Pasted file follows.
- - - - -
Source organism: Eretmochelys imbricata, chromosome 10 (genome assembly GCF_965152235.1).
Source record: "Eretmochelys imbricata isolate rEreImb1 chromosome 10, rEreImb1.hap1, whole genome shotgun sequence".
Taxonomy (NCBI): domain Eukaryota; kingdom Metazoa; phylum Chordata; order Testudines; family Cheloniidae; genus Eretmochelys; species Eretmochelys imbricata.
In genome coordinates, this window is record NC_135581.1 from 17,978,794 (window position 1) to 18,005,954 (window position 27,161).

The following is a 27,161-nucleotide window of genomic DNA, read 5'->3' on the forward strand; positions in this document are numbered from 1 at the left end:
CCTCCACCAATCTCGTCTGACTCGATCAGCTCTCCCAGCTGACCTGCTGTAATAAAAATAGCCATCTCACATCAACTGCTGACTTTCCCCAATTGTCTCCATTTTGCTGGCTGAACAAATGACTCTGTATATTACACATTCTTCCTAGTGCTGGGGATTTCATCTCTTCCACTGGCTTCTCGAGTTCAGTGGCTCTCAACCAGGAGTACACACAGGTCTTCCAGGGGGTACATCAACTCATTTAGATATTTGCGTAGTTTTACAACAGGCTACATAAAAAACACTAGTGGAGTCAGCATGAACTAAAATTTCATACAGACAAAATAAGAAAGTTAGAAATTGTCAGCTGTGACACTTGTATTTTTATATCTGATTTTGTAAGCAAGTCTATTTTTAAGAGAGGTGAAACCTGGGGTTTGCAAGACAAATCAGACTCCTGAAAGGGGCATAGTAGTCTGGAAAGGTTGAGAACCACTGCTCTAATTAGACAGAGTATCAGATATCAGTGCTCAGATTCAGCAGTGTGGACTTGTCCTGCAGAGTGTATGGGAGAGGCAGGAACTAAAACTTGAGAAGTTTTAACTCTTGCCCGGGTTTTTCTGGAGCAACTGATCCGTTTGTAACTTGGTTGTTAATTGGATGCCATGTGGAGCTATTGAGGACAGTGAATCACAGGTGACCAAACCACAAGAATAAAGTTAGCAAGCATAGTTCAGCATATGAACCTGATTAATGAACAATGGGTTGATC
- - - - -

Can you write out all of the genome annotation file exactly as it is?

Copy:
Source organism: Eretmochelys imbricata, chromosome 10 (genome assembly GCF_965152235.1).
Source record: "Eretmochelys imbricata isolate rEreImb1 chromosome 10, rEreImb1.hap1, whole genome shotgun sequence".
Taxonomy (NCBI): domain Eukaryota; kingdom Metazoa; phylum Chordata; order Testudines; family Cheloniidae; genus Eretmochelys; species Eretmochelys imbricata.
In genome coordinates, this window is record NC_135581.1 from 17,978,794 (window position 1) to 18,005,954 (window position 27,161).

The following is a 27,161-nucleotide window of genomic DNA, read 5'->3' on the forward strand; positions in this document are numbered from 1 at the left end:
CCTCCACCAATCTCGTCTGACTCGATCAGCTCTCCCAGCTGACCTGCTGTAATAAAAATAGCCATCTCACATCAACTGCTGACTTTCCCCAATTGTCTCCATTTTGCTGGCTGAACAAATGACTCTGTATATTACACATTCTTCCTAGTGCTGGGGATTTCATCTCTTCCACTGGCTTCTCGAGTTCAGTGGCTCTCAACCAGGAGTACACACAGGTCTTCCAGGGGGTACATCAACTCATTTAGATATTTGCGTAGTTTTACAACAGGCTACATAAAAAACACTAGTGGAGTCAGCATGAACTAAAATTTCATACAGACAAAATAAGAAAGTTAGAAATTGTCAGCTGTGACACTTGTATTTTTATATCTGATTTTGTAAGCAAGTCTATTTTTAAGAGAGGTGAAACCTGGGGTTTGCAAGACAAATCAGACTCCTGAAAGGGGCATAGTAGTCTGGAAAGGTTGAGAACCACTGCTCTAATTAGACAGAGTATCAGATATCAGTGCTCAGATTCAGCAGTGTGGACTTGTCCTGCAGAGTGTATGGGAGAGGCAGGAACTAAAACTTGAGAAGTTTTAACTCTTGCCCGGGTTTTTCTGGAGCAACTGATCCGTTTGTAACTTGGTTGTTAATTGGATGCCATGTGGAGCTATTGAGGACAGTGAATCACAGGTGACCAAACCACAAGAATAAAGTTAGCAAGCATAGTTCAGCATATGAACCTGATTAATGAACAATGGGTTGATC